Time's 2018 "Person of the Year" goes to Jamal Khashoggi, murdered and targeted journalists

Time Magazine honors journalists who faced danger or died doing their duty for their 2018 "Person of the Year"

By Matthew Rozsa

Staff Writer

Published December 11, 2018 10:52AM (EST)

Jamal Khashoggi on the cover of 'Time' (Twitter/TIME)
Jamal Khashoggi on the cover of 'Time' (Twitter/TIME)

Time Magazine's "Person of the Year" award went to a number of people in 2018 — all of them journalists who, like Jamal Khashoggi, have faced danger or had to pay a terrible price in the name of their pursuit of truth.

"Like all human gifts, courage comes to us at varying levels and at varying moments. This year we are recognizing four journalists and one news organization who have paid a terrible price to seize the challenge of this moment: Jamal Khashoggi, Maria Ressa, Wa Lone and Kyaw Soe Oo and the Capital Gazette of Annapolis, Md," Edward Felsenthal, the magazine's editor-in-chief, wrote in an essay about why those journalists had been honored by Time Magazine in its historic tribute.

The Capital Gazette is the newspaper in the Maryland capital of Annapolis where four journalists and a sales assistant were killed by a gunman. Wa Lone and Kyaw Soe Oo are a pair of Reuters journalists who were arrested in Myanmar while investigating the massacre of Rohingya Muslims. Maria Ressa is the editor of a news website in the Philippines that has been critical of the violent policies of President Rodrigo Duterte, at much risk to Ressa herself. And Jamal Khashoggi is the former Washington Post journalist who American and Turkish intelligence agencies believe was lured into a Saudi Arabian embassy in Istanbul and brutally murdered for his criticisms of that nation's crown prince, Mohammed bin Salman.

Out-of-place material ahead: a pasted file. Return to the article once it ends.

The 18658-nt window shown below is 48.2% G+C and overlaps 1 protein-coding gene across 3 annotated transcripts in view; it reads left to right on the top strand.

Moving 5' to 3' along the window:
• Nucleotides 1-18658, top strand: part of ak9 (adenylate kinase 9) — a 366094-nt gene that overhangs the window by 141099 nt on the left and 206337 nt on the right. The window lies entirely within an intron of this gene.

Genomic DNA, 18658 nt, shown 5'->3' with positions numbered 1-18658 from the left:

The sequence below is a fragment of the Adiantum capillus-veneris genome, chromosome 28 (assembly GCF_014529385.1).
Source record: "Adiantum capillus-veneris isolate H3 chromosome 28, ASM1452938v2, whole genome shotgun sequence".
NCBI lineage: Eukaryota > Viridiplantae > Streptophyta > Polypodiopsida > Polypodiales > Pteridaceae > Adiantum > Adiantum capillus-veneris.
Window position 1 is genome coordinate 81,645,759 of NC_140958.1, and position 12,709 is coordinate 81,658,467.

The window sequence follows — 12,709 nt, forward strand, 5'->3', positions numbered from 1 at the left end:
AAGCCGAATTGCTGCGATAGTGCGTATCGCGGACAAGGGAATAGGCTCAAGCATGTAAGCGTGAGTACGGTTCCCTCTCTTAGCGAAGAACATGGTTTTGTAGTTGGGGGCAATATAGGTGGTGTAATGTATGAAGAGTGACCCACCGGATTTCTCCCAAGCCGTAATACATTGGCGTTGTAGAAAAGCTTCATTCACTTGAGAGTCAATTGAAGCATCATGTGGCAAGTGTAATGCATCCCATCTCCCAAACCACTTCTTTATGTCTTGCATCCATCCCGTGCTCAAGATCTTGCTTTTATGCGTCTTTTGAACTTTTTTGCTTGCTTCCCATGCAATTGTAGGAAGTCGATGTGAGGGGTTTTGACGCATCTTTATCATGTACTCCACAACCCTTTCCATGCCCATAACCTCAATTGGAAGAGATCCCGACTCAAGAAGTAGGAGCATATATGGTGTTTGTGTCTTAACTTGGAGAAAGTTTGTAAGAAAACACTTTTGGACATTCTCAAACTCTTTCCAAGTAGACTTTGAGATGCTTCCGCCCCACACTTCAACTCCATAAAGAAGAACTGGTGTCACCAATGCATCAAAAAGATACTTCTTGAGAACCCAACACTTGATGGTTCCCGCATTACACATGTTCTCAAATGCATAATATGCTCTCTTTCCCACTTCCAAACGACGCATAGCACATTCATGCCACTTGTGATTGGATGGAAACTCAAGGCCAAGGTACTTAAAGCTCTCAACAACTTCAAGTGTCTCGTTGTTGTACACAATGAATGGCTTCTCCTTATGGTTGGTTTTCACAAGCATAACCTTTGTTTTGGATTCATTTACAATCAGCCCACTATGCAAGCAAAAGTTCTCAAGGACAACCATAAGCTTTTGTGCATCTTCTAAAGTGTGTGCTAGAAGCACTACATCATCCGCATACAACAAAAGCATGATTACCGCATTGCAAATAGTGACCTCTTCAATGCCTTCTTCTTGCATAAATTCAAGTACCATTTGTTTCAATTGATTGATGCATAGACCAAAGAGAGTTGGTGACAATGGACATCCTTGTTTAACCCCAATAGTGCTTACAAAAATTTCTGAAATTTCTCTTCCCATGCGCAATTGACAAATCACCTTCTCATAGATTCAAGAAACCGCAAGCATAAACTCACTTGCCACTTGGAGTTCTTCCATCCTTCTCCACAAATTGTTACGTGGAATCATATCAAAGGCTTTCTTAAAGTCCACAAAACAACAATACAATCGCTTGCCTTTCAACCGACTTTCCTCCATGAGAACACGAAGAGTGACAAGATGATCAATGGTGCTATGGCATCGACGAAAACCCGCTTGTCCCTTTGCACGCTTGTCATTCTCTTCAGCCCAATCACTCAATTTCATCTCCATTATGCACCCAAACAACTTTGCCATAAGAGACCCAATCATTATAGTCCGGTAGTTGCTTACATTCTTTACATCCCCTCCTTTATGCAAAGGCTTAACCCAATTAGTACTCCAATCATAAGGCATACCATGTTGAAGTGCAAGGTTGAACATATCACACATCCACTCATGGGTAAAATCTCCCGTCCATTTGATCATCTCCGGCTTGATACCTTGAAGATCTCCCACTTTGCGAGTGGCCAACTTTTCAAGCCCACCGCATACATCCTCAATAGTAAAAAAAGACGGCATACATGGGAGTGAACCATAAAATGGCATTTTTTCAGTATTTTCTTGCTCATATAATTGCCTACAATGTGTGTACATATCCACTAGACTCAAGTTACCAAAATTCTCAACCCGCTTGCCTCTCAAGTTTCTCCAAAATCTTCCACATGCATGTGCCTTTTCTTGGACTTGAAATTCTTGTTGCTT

Although President Donald Trump, the runner-up on Time's list, has repeatedly defended the Saudi crown prince and publicly bought into the government's professions of its own innocence, many of his fellow Republicans have parted ways with him on that issue.

"I never thought I’d see the day a White House would moonlight as a public relations firm for the Crown Prince of Saudi Arabia," Sen. Bob Corker of Tennessee wrote on Twitter about Trump's defenses for the Saudi royal family. He also wrote in a pair of tweets that "Congress will consider all of the tools at our disposal to respond, including requiring by law a determination on the role of MbS" and "'Maybe he did and maybe he didn’t' won’t cut it. So tonight, @SenatorMenendez and I sent a second Global Magnitsky letter to the president requiring that he specifically determine whether Saudi Crown Prince Mohamed bin Salman is responsible for the murder of Jamal #Khashoggi."

Sen. Lindsey Graham of South Carolina has also criticized Trump's behavior on Twitter, writing that "under the law, the president is now required to determine whether MbS is responsible and report to our committee with a determination and a decision on the imposition of sanctions. Time and time again President Obama chose to look the other way as Iran took increasingly provocative actions. Each time it led to even worse Iranian behavior and created even larger problems for the future."

Meanwhile, the House of Representatives votes today on a bill devoted to "calling on the Government of Burma to release Burmese journalists Wa Lone and Kyaw Soe Oo sentenced to seven years imprisonment after investigating attacks against civilians by Burma’s military and security forces, and for other purposes."

By Matthew Rozsa

Matthew Rozsa is a staff writer at Salon. He received a Master's Degree in History from Rutgers-Newark in 2012 and was awarded a science journalism fellowship from the Metcalf Institute in 2022.

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Capital-gazette Jamal Khashoggi Kyaw Soe Oo Maria Ressa Time Magazine Time Person Of The Year Wa Lone